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Digital Marketing Doesn’t Just Work for E-Commerce — Here’s How It Can Serve Brick-and-Mortar

The explosion of e-commerce has provided a valuable revenue channel for brands and retailers who had to close their stores earlier this year. But brick-and-mortar is still a critical component of many brand strategies — and neglecting the store, in favor of digital activity, could cause damage to bottom lines.

“If you look at e-commerce penetration, it’s very strong, it’s growing, but it still only represents about 16% of all commerce,” said John Kelly, CEO at store marketing platform Zenreach. “The overwhelming majority of dollars spent are still offline. That’s one of the reasons why the traditional e-commerce players have decided to enter into the offline business as part of their retail strategy: Indochino, Casper, even Amazon with the acquisition of Whole Foods. All of them have realized that to fully address the consumer, they have to be offline as well as online.”

In order to support their store performance while also building on their online growth, businesses will need to embrace an omnichannel approach to their strategy — not just in terms of shopper journey, but also in the way they conduct marketing. While many customers still complete their purchases in store, they’re engaging in product discovery through digital channels.

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But gauging the impact of digital marketing on in-store conversion is a challenge, due to the difficulty of tracking store visitors. Without knowing who is actually coming into the store and responding to marketing, brands miss out on valuable opportunities to curate and personalize their content accordingly.

Zenreach offers a creative solution to this, leveraging a retailer’s existing WiFi network to detect customers as they walk by and into stores. Shoppers don’t need to actively connect to the WiFi to be detected; they will receive a prompt to sign up with Zenreach when within range of a participating network. All shoppers need to opt-in before their information is shared with the retailer and they can choose which merchants are able to “see” them.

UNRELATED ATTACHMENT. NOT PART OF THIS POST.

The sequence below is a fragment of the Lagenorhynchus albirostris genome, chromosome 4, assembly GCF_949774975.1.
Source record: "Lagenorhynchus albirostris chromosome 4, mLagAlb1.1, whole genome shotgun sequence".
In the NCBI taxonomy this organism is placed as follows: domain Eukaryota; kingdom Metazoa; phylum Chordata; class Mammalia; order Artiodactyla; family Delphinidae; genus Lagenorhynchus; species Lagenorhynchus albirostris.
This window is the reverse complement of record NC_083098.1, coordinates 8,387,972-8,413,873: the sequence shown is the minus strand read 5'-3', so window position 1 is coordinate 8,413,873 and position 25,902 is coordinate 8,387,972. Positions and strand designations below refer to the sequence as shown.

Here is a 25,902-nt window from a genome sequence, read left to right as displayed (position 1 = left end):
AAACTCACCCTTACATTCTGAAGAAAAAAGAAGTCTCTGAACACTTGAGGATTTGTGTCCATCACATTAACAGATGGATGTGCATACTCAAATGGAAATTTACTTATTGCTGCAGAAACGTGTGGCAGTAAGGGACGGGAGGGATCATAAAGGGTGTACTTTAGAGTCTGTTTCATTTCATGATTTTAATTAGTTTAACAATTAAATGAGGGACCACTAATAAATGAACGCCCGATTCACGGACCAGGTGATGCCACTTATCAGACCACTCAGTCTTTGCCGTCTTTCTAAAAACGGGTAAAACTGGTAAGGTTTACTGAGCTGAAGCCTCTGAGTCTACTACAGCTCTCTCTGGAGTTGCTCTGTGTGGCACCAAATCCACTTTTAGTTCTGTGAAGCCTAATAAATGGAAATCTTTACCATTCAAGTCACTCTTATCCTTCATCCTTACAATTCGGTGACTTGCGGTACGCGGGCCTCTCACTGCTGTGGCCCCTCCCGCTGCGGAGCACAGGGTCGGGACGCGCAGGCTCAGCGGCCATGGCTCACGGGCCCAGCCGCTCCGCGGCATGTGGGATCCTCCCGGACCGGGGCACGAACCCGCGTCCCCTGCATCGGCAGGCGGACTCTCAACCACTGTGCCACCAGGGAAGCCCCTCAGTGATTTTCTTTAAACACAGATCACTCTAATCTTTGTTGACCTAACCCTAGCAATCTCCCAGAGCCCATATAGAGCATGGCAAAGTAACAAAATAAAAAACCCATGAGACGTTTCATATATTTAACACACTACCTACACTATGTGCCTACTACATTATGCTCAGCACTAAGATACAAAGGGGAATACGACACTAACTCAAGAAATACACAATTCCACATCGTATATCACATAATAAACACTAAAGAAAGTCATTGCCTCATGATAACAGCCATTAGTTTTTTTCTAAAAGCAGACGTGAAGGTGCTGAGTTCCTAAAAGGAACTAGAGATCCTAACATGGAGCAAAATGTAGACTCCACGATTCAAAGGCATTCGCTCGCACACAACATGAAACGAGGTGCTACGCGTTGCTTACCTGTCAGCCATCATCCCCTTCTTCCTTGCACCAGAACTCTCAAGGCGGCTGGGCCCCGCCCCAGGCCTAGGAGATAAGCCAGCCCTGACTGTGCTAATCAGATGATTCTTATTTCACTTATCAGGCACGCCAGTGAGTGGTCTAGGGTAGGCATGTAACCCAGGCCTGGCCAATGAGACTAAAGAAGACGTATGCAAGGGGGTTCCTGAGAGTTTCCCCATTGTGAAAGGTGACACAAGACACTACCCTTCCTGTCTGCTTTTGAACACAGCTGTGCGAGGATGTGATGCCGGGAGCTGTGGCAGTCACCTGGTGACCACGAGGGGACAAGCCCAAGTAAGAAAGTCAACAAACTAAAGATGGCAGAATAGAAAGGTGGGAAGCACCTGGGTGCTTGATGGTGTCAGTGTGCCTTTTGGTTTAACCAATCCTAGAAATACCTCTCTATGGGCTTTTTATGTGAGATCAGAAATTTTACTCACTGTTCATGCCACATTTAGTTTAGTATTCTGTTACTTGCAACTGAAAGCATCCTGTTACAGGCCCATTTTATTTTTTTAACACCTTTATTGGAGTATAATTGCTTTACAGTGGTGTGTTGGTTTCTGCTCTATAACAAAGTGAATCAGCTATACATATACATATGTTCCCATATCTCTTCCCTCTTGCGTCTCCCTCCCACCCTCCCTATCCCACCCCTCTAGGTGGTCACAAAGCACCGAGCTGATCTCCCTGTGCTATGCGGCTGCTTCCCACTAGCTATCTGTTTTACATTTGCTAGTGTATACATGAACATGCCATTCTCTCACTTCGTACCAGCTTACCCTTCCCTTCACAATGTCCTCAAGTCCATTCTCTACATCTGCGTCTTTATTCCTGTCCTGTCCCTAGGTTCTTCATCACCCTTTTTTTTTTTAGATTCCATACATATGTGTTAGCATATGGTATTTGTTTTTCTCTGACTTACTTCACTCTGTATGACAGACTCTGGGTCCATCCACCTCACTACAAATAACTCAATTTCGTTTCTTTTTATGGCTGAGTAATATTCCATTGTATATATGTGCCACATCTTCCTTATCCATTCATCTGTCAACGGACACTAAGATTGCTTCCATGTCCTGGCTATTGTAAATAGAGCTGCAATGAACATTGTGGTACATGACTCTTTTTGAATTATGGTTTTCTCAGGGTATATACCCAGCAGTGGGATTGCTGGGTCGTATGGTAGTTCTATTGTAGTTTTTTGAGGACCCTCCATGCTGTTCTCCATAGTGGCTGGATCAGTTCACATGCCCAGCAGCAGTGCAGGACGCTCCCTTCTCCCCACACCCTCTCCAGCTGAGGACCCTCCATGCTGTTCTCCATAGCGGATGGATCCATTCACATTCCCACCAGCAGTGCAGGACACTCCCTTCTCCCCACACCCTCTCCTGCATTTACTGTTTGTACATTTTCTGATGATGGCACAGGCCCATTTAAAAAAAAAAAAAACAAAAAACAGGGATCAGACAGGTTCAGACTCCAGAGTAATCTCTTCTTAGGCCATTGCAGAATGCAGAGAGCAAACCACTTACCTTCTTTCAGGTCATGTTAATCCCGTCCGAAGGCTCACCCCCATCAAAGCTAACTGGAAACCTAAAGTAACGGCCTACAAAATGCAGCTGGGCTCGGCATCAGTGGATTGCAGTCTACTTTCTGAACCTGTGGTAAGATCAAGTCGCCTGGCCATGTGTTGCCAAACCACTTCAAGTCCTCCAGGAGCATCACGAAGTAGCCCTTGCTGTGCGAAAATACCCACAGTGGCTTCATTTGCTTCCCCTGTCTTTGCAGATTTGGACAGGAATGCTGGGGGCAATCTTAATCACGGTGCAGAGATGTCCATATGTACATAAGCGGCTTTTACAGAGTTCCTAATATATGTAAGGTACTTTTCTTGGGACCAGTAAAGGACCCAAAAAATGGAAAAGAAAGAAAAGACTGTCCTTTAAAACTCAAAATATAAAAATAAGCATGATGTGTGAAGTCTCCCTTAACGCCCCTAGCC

Privacy concerns have arisen whenever new technology proposes to monitor human location for marketing purposes, but recent studies suggest that consumers are more openminded than before. In a survey by Qubit, 70% of consumers said they would share more personal information if it resulted in a personalized experience. And even if the proportion that sign into Zenreach is slightly lower, the increased visibility is still useful.

Screenshot of Zenreach solution Walk Bys
As Zenreach uses WiFi signal detection, it can identify customers who pass by a store as well as those who enter.
CREDIT: Courtesy of Zenreach

“For the merchant to make good decisions, they want to have an understanding of the consumer base — and the higher percentage that you’re able to recognize, the more thorough your understanding of the consumer base will be,” said Kelly. “What we strive to do is get the highest percentage recognition possible within a merchant base.”

Once a retailer utilizes the Zenreach solution, they are able to access a comprehensive view of their store customer base — a demographic that is commonly different from the audience responding to online advertising. While marketing teams may see online click-through rates as a good predicator of who buys from the brand, Zenreach has found that this frequently misses the types of shoppers who visit stores.

By gaining a clearer picture of a brand’s true customer base, marketing can be more accurately tailored to each kind of shopper. Consumers who prefer brick-and-mortar buying could receive alerts to store sales, inventory drops and local activations; online shoppers might be interested in shipping updates and e-commerce sales.

“As counterintuitive as this may sound, this is a great time to advertise,” said Kelly. “What we’ve traditionally seen is during any time of crisis, when marketing spend is usually pared back, those that are leaning in and marketing more are able to take tremendous market share.”

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